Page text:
39TB unRAID1--53TB unRAID2--36TB unRAID3

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post #6464 of 6480 Old 09-10-2014, 08:39 PM
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Why does it take over three times as long to rip from a MAC then it does a PC.
Because most 'Movie Manipulating' software was written for the PC and ported to the Mac as an afterthought. If I'd dumped 2 kilo-bucks plus on a Mac I'd be pissed off. Or I'd 'dump' about $400 more into a cheap Ivy Bridge or Haswell and do it fast (and right).


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(Just as big an idea thief as)

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post #6465 of 6480 Old 09-11-2014, 04:38 AM
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This has always been the key point for me. The first step in the re-coding process is for the already compressed source frames to be fully rendered. These rendered frames are already lossy representations of the original captures and as such are the best representations of the original source capture you will ever obtain. Regardless of the setting tweaking and specific user expertise, the H.264 encoder is simply going to apply a lossy compression algorithm to a lossy representation and thus add more loss and detail degradation as it re-compresses the already lossy representation - the whole copy-of-a-copy syndrome.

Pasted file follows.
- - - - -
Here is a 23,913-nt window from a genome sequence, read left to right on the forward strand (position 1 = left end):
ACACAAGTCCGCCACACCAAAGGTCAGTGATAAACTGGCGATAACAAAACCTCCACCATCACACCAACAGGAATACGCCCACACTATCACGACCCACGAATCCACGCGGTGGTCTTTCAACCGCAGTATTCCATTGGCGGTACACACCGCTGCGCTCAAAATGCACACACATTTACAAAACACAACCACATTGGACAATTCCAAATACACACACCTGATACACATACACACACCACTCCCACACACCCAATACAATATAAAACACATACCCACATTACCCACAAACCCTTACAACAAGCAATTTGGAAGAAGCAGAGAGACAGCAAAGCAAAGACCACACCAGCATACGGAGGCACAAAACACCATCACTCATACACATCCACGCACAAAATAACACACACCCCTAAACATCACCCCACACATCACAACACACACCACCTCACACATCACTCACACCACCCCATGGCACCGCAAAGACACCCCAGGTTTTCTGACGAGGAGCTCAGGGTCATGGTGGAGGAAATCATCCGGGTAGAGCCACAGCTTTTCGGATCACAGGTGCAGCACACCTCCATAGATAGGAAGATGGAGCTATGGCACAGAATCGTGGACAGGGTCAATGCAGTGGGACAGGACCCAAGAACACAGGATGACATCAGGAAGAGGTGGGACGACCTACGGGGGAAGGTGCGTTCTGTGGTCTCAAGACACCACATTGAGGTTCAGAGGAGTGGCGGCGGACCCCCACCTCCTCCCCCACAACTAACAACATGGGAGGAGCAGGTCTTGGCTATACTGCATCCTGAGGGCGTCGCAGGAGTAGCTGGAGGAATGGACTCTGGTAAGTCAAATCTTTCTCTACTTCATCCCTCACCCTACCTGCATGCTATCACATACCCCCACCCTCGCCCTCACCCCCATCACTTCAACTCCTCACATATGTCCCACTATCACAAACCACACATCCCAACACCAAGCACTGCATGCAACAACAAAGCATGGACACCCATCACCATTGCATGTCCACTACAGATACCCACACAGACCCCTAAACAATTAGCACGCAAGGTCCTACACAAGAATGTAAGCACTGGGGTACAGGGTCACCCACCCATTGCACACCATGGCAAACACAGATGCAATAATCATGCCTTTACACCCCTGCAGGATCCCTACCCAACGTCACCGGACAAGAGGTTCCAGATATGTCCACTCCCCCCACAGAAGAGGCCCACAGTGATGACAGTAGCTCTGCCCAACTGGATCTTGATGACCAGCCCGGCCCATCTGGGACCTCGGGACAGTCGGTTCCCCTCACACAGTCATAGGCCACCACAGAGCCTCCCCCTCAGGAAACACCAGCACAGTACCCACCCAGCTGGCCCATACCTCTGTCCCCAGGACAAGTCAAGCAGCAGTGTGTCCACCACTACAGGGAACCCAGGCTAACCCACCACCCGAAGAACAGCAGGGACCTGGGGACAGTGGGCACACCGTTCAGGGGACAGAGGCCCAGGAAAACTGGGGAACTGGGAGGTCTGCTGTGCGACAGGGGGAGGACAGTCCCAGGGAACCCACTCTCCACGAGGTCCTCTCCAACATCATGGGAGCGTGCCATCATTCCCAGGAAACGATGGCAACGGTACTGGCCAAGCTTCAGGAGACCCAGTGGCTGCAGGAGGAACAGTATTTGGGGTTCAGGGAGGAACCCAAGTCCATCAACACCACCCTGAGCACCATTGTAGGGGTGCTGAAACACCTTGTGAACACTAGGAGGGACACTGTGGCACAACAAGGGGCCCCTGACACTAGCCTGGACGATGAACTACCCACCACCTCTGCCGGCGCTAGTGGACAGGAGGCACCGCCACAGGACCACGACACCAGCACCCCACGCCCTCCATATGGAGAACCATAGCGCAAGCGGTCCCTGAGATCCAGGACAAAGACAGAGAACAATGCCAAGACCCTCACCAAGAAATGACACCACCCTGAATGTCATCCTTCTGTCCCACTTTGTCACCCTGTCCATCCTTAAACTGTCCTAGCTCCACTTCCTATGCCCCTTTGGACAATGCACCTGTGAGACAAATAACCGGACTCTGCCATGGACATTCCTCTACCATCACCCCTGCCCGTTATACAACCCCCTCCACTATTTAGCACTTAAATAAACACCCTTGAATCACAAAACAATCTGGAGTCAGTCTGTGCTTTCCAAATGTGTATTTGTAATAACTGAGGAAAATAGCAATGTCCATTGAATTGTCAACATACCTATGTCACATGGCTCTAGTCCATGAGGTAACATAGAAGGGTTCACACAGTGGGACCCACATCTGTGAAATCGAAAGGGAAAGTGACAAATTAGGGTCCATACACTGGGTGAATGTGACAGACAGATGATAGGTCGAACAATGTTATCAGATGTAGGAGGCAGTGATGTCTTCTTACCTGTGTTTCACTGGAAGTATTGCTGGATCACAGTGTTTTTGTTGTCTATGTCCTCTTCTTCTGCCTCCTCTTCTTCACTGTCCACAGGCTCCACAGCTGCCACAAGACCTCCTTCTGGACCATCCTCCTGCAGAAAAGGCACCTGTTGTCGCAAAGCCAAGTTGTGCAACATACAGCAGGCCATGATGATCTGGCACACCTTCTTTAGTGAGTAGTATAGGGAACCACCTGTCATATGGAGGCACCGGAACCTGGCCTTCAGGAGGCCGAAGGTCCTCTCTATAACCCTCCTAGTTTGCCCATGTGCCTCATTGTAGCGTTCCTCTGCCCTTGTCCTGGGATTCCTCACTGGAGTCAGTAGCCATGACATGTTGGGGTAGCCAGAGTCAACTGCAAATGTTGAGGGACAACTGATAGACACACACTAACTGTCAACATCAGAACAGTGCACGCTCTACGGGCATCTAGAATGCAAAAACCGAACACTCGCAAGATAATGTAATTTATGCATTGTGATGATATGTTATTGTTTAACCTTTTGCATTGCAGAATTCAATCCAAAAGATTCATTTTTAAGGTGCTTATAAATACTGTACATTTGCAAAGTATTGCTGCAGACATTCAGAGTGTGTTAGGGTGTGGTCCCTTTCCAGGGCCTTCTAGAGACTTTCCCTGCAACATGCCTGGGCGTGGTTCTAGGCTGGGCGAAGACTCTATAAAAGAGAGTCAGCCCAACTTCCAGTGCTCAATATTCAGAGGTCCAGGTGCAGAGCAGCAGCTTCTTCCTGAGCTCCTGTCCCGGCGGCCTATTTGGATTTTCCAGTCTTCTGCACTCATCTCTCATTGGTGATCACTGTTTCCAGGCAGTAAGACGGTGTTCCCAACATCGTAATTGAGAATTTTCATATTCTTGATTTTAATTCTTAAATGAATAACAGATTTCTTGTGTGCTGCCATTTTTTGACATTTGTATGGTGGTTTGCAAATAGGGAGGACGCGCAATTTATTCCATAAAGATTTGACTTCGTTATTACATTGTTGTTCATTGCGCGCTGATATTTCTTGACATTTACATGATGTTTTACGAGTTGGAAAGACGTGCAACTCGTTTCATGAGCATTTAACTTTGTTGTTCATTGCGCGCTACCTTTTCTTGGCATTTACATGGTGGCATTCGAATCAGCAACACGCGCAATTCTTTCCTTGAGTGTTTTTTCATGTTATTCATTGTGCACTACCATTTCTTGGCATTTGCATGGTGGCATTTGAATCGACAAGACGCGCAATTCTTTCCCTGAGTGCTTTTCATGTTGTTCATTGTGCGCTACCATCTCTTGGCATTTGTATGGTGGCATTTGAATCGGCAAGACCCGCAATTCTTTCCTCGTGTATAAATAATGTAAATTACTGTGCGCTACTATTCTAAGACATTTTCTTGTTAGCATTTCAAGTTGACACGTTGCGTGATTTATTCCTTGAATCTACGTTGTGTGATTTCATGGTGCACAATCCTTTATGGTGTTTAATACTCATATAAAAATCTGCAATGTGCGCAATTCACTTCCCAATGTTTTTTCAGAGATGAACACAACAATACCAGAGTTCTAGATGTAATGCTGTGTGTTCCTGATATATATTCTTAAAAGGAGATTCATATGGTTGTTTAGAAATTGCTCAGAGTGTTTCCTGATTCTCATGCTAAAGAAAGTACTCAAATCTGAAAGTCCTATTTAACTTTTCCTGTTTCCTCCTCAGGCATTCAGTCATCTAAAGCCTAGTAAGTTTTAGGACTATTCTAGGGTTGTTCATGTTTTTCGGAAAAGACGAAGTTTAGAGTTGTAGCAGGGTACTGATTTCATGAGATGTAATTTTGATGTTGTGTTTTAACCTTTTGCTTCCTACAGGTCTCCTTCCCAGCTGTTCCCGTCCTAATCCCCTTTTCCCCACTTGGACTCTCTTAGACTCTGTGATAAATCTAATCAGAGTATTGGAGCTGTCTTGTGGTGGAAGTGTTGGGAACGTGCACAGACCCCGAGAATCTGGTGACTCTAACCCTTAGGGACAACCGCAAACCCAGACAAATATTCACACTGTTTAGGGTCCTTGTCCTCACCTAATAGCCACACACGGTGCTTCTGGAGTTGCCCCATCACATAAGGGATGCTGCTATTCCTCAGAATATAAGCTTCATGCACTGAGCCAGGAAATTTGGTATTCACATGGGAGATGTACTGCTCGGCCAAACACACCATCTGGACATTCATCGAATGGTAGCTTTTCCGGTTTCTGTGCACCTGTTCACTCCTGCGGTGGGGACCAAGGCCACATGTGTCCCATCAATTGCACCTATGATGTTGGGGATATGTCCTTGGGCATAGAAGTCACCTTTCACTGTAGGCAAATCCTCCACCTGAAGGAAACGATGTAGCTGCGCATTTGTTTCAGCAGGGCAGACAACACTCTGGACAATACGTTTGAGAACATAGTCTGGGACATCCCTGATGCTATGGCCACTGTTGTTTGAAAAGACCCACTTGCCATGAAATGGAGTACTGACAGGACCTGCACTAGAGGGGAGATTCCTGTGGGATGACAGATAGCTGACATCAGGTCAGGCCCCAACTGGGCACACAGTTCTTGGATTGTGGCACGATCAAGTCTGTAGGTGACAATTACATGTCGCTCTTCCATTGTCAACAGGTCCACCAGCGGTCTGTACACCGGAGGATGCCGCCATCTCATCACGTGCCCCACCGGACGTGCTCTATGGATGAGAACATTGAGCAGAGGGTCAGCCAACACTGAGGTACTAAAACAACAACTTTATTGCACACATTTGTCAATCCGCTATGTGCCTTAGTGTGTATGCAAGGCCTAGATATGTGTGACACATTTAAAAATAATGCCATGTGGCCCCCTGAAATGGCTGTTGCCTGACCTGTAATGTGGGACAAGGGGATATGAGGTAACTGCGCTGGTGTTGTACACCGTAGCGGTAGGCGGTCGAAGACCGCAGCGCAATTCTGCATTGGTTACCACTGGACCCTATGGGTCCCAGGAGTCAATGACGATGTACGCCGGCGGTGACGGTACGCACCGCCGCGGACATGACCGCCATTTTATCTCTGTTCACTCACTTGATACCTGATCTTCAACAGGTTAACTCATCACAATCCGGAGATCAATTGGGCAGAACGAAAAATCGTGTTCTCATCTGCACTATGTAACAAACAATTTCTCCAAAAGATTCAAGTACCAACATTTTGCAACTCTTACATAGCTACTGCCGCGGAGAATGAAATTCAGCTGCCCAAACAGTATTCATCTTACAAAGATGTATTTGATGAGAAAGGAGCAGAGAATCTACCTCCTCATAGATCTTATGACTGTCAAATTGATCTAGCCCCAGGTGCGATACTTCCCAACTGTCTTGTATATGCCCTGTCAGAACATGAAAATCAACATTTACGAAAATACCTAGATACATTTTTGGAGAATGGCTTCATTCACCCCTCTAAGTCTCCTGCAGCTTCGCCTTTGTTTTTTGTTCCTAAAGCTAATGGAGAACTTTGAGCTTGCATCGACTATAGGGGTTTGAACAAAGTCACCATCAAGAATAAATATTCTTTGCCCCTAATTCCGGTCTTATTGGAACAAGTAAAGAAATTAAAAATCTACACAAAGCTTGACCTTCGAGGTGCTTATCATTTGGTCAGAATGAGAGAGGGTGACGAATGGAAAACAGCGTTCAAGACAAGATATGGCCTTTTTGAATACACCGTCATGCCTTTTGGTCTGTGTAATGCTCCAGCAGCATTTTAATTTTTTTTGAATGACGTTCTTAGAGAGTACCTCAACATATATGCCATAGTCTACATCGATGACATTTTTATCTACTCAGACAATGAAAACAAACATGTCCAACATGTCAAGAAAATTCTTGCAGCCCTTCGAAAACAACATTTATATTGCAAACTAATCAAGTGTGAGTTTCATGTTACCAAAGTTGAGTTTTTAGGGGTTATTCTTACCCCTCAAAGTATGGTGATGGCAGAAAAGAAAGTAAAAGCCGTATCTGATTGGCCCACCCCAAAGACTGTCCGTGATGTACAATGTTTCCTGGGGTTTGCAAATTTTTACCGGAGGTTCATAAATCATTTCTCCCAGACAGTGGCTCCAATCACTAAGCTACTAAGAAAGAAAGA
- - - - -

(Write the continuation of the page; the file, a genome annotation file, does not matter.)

The point here is not to argue or debate the merits or quality of re-compression in the hands of the skilled hobbyist . The point here is that for someone, like me, who is totally anal about picture quality, whether or not I can "see" a difference is completely irrelevant. Just knowing the re-compressed video has been stepped on and further degraded is not simply unacceptable but anathema. I would not be surprised if that lies at the heart of many peoples' vehement objections to re-compressing their BluRays.

One of my key points is: I would think that anyone would have a hard time seeing a difference when the original movie was encoded with more bits than needed.

Just as an example, a movie that looks transparent from the original at 10bits, but was encoded instead at 50bits, then re-encoded down to say 15 bits.

I don't know if that made much sense but it's 4am and I'm tired [emoji4]

Encoding tip: for those that run their movies on software players: I suggest you try encoding at 10bit mode instead of 8bit since you are t being constrained by hardware.